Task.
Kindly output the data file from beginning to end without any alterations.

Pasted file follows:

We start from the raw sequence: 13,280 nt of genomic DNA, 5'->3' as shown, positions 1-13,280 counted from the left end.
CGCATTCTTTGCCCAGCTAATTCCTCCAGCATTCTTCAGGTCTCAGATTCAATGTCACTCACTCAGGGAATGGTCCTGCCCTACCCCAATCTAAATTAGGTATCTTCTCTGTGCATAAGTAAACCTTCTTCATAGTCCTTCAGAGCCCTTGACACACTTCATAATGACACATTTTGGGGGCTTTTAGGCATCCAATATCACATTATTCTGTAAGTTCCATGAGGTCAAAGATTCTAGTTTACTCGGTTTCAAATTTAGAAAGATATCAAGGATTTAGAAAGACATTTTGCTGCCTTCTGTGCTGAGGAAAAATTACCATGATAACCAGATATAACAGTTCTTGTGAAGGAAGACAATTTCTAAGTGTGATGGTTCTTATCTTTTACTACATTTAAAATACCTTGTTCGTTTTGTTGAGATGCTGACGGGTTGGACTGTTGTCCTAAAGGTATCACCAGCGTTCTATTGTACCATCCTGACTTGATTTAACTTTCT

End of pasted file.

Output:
We start from the raw sequence: 13,280 nt of genomic DNA, 5'->3' as shown, positions 1-13,280 counted from the left end.
CGCATTCTTTGCCCAGCTAATTCCTCCAGCATTCTTCAGGTCTCAGATTCAATGTCACTCACTCAGGGAATGGTCCTGCCCTACCCCAATCTAAATTAGGTATCTTCTCTGTGCATAAGTAAACCTTCTTCATAGTCCTTCAGAGCCCTTGACACACTTCATAATGACACATTTTGGGGGCTTTTAGGCATCCAATATCACATTATTCTGTAAGTTCCATGAGGTCAAAGATTCTAGTTTACTCGGTTTCAAATTTAGAAAGATATCAAGGATTTAGAAAGACATTTTGCTGCCTTCTGTGCTGAGGAAAAATTACCATGATAACCAGATATAACAGTTCTTGTGAAGGAAGACAATTTCTAAGTGTGATGGTTCTTATCTTTTACTACATTTAAAATACCTTGTTCGTTTTGTTGAGATGCTGACGGGTTGGACTGTTGTCCTAAAGGTATCACCAGCGTTCTATTGTACCATCCTGACTTGATTTAACTTTCT